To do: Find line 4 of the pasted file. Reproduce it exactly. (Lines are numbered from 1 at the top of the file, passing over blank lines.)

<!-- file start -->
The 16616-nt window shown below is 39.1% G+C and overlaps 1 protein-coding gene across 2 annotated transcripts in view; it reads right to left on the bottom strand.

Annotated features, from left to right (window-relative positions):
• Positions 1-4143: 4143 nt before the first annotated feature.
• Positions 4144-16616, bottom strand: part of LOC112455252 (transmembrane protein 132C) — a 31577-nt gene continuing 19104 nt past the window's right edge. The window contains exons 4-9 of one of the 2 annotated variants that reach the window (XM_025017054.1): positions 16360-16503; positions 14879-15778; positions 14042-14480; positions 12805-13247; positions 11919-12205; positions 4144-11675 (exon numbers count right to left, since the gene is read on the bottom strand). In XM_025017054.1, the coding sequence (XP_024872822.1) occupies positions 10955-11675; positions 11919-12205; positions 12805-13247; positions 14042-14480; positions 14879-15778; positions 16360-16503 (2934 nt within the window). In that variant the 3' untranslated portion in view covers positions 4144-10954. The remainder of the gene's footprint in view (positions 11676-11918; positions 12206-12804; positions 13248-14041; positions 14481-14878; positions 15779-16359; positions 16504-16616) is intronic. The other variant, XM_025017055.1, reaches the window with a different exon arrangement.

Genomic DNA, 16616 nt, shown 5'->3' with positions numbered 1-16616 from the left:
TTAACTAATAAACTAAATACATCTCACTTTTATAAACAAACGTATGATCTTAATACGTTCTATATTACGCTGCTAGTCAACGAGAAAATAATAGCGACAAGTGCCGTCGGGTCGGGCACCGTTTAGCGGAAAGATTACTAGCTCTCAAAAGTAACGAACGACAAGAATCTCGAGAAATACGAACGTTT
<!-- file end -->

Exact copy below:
• Positions 4144-16616, bottom strand: part of LOC112455252 (transmembrane protein 132C) — a 31577-nt gene continuing 19104 nt past the window's right edge. The window contains exons 4-9 of one of the 2 annotated variants that reach the window (XM_025017054.1): positions 16360-16503; positions 14879-15778; positions 14042-14480; positions 12805-13247; positions 11919-12205; positions 4144-11675 (exon numbers count right to left, since the gene is read on the bottom strand). In XM_025017054.1, the coding sequence (XP_024872822.1) occupies positions 10955-11675; positions 11919-12205; positions 12805-13247; positions 14042-14480; positions 14879-15778; positions 16360-16503 (2934 nt within the window). In that variant the 3' untranslated portion in view covers positions 4144-10954. The remainder of the gene's footprint in view (positions 11676-11918; positions 12206-12804; positions 13248-14041; positions 14481-14878; positions 15779-16359; positions 16504-16616) is intronic. The other variant, XM_025017055.1, reaches the window with a different exon arrangement.